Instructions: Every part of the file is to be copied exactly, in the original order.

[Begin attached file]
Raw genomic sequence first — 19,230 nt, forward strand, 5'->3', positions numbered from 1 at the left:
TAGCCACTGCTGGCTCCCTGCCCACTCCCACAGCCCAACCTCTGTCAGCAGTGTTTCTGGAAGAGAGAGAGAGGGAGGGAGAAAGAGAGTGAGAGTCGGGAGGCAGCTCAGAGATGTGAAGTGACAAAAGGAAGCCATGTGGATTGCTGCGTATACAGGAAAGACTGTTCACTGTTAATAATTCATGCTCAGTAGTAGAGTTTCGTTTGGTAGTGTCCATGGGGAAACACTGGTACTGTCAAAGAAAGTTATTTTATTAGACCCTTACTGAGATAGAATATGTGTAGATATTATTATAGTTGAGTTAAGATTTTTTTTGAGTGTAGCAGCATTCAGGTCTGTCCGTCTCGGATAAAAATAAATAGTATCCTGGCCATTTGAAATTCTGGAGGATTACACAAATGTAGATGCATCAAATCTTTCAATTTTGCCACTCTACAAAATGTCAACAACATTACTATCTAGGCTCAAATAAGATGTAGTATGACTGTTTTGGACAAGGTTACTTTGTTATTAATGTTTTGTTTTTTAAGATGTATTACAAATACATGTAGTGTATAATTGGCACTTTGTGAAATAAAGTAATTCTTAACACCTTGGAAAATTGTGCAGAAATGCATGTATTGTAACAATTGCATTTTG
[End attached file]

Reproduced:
Raw genomic sequence first — 19,230 nt, forward strand, 5'->3', positions numbered from 1 at the left:
TAGCCACTGCTGGCTCCCTGCCCACTCCCACAGCCCAACCTCTGTCAGCAGTGTTTCTGGAAGAGAGAGAGAGGGAGGGAGAAAGAGAGTGAGAGTCGGGAGGCAGCTCAGAGATGTGAAGTGACAAAAGGAAGCCATGTGGATTGCTGCGTATACAGGAAAGACTGTTCACTGTTAATAATTCATGCTCAGTAGTAGAGTTTCGTTTGGTAGTGTCCATGGGGAAACACTGGTACTGTCAAAGAAAGTTATTTTATTAGACCCTTACTGAGATAGAATATGTGTAGATATTATTATAGTTGAGTTAAGATTTTTTTTGAGTGTAGCAGCATTCAGGTCTGTCCGTCTCGGATAAAAATAAATAGTATCCTGGCCATTTGAAATTCTGGAGGATTACACAAATGTAGATGCATCAAATCTTTCAATTTTGCCACTCTACAAAATGTCAACAACATTACTATCTAGGCTCAAATAAGATGTAGTATGACTGTTTTGGACAAGGTTACTTTGTTATTAATGTTTTGTTTTTTAAGATGTATTACAAATACATGTAGTGTATAATTGGCACTTTGTGAAATAAAGTAATTCTTAACACCTTGGAAAATTGTGCAGAAATGCATGTATTGTAACAATTGCATTTTG